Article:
The Institute for Emerging Issues Forum on FutureWork starts today at NC State University
RALEIGH (February 8, 2016) — What’s the future of work in our state, and what can we do to have an economy that works for all North Carolinians? These questions will be floating around Raleigh this week as the Institute for Emerging Issues Forum on FutureWork addresses how automation and rapid technological development is changing how we work, for whom we work, and how our work is rewarded.
Critical to that discussion is assessing the reality of work today as well as recognizing that public policy can play a crucial role in ensuring that technological disruption in employment and automation doesn’t result in a lower quality of life and lower levels of well-being.
“There’s nothing inherently bad about automation, or essentially great about the gig economy,” said Patrick McHugh, economic analyst with the Budget & Tax Center, a project of the NC Justice Center, and participant in the IEI Forum Working Group. “The question is whether work pays a wage that can boost the economy and people have the resources they need to adapt to the changing demands of the market.”
Rick Glazier, Executive Director of the NC Justice Center, will participate in a Monday afternoon panel at the Raleigh Convention Center on potential solutions and approaches that would ensure the future of work is one with an economy in which working people can thrive.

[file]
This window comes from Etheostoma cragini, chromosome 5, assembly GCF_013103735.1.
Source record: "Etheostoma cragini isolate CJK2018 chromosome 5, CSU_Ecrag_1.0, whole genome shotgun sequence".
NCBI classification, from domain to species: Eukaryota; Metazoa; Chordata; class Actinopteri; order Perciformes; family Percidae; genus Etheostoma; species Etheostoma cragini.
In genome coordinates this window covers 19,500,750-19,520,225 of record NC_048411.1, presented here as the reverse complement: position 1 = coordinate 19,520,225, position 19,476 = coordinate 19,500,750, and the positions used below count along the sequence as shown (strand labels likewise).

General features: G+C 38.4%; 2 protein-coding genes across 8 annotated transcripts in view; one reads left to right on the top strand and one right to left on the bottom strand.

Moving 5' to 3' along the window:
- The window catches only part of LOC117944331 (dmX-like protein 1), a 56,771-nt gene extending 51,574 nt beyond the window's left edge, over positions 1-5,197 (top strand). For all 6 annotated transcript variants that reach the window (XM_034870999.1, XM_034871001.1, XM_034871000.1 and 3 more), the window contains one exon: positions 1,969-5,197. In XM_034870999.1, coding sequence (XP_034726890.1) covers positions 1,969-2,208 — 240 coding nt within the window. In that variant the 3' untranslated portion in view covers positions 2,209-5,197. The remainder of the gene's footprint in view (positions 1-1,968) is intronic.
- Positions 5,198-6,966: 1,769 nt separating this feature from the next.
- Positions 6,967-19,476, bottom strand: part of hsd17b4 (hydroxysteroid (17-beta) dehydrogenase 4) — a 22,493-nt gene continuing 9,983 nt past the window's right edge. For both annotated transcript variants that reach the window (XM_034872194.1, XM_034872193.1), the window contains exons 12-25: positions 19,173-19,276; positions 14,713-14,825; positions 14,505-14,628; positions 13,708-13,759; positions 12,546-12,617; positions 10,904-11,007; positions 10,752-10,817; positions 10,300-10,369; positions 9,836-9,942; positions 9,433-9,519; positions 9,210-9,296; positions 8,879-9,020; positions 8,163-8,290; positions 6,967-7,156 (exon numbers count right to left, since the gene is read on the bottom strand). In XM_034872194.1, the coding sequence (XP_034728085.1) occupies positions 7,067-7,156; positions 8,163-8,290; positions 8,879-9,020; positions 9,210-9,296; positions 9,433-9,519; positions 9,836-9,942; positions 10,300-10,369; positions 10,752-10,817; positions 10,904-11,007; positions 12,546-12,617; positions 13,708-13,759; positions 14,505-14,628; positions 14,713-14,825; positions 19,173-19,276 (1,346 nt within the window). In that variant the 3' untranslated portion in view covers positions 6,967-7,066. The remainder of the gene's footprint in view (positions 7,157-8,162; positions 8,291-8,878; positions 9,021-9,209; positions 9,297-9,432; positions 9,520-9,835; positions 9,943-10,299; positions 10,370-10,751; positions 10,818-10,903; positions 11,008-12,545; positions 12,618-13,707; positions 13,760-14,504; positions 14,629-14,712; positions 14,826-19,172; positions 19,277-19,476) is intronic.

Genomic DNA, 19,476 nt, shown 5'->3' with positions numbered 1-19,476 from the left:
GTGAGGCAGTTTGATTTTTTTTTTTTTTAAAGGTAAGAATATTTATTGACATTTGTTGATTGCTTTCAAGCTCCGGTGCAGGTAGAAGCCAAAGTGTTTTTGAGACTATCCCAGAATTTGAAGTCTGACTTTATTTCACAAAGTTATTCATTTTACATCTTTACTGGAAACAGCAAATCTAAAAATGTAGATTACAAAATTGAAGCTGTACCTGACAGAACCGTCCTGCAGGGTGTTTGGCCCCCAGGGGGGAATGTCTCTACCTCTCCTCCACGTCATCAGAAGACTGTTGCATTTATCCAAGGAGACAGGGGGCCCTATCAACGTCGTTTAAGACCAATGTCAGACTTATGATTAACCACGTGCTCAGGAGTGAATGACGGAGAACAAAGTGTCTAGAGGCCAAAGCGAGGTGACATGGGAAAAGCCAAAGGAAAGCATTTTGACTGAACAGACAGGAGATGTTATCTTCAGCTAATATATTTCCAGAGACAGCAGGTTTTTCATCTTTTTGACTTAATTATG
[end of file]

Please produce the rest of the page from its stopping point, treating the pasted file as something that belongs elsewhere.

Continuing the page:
“Change only counts as progress if it makes peoples’ lives better. Thankfully, North Carolina has a long history of making smart investments and passing common sense policies that ensure workers and families are able to meet basic needs,” Glazier said. “We can rise to meet the challenges we face today as the future of work changes. To do so, we must ensure through public policies that people who lose their jobs are supported to find a new one or trained for a new career, and that those who work can support their families and boost the economy.”
The NC Justice Center joined with the NC AFL-CIO to talk with workers about the future of work and the continued need for policymakers to focus on good, quality jobs that boost our economy. A video compilation of those comments was released on social media today and can be found at this link: https://www.youtube.com/watch?v=YigPSQLiIfo
FOR MORE INFORMATION CONTACT: Patrick McHugh, firstname.lastname@example.org, 919.856.2183; Jeremy Sprinkle, Communications Director of NC State AFL-CIO, email@example.com, 919.833.6678.